As the value of a brand rises so does its vulnerability. Reputations can be lost overnight. And the growth of social media and 24-hour news makes life significantly harder for directors concerned about the reputation of their company and its products.
Problems can escalate much more quickly today because the public are more reactive and more attuned to issues such as the environment and fair working conditions. And because there is more consumer choice, companies with reputational issues quickly feel the impact on their sales.
Responsibility for protection of brand reputation, of course, rests fairly and squarely on the shoulders of the corporate board. That applies to strategy as well as mitigation through insurance. For instance, in the food and agriculture sector, a well-managed product recall, with good PR, can prevent longer lasting damage. A brand’s reputation might even be enhanced by a prompt reaction.
It is also vital to be up to speed with the topical issues: salt and sugar, for instance, are currently getting a lot of media attention. At the primary production level, concerns about the environmental impact of farming, pesticides and animal welfare are all hitting the headlines.
In the communications, technology and media sector, the range of events likely to damage corporate reputation include data loss and network interruptions through to controversy over ethics and tax.
Airmic’s recent ‘Roads to Resilience’ study highlights five key principles. Perhaps the most important of these is what the study calls risk radar or the ability to anticipate problems and develop an early warning system.
Reputational risk identification starts with accurate measuring to identify the risk areas. Following that the study advises setting up workshops with key internal stakeholders to assess your capability to tackle threats. The company can then set a specific action plan for each risk, making individual decisions based on resources and investment.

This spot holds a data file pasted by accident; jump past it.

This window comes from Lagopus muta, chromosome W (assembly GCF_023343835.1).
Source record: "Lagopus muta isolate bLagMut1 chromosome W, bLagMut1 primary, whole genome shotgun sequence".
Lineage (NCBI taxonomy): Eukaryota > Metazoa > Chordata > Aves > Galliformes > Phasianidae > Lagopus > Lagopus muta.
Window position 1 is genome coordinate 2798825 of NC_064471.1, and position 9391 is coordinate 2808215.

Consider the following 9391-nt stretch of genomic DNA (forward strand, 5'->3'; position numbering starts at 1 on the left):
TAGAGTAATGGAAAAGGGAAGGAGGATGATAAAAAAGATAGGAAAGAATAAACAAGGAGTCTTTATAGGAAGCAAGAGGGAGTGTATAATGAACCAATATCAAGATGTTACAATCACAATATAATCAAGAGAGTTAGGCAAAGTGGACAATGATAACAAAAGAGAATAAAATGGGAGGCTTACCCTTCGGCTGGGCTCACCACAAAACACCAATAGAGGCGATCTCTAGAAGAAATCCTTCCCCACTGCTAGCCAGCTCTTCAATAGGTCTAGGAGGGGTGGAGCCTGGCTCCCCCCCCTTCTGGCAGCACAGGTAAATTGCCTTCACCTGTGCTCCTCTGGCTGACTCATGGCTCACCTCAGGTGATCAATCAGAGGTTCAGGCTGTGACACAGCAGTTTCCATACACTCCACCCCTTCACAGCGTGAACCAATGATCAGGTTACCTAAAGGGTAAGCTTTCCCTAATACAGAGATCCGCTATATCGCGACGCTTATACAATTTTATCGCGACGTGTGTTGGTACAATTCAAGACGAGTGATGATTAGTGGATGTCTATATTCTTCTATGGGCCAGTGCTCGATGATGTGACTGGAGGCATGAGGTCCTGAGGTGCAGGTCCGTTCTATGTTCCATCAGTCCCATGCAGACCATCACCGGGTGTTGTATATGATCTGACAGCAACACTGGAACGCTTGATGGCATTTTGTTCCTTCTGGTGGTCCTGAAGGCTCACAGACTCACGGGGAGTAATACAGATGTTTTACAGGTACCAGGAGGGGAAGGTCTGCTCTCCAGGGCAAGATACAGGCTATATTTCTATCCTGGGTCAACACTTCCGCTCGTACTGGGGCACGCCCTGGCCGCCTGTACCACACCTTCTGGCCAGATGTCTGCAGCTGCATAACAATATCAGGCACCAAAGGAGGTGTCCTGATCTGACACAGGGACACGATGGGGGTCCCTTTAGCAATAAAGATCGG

It’s also important to identify who is responsible for responding to each risk and for communicating any changes across the organisation. And finally, the performance of the programme must be monitored to ensure risks are being mitigated effectively.
The role played by insurance will depend on how management views reputational risk. Mitigating the risk is complicated by the fact that only a relatively limited number of insurers have the flexibility and capacity to do it well. The trick is to design a package that closely fits your identified risks. Because the risk is multi-faceted, it may be possible to transfer separate aspects of it across different insurance products, including cyber, property damage, business interruption, errors and omissions and so on.
Product contamination insurance is proving particularly effective in supporting companies to manage a recall event although it is important to examine the triggers that activate the policy. For instance, reputational issues, such as the presence of horse meat in a burger, which would not cause harm to the consumer, would not typically trigger a contamination policy.
Consequently, broadening cover is a big priority for insurers. It involves asking clients about their reputational concerns and trying to find bespoke wordings to address them. The key to development in this area is integration into existing risk management arrangements.
Loss of revenue is proving to be the most suitable metric for measuring reputational damage because it directly reflects how many customers turn away from the brand. But action to measure loss of revenue – whether by employing forensic accountants or surveying customers – must be taken within weeks rather than months. Liquidity suffers when a crisis occurs and quick money is needed. So it is vital for the evidence to be provided quickly to trigger the essential claim. Again working closely with insurers can resolve most of the pitfalls.
For further information, please contact Edel Ryan, Head of Media and Entertainment, on +44 20 7528 4745 or email firstname.lastname@example.org.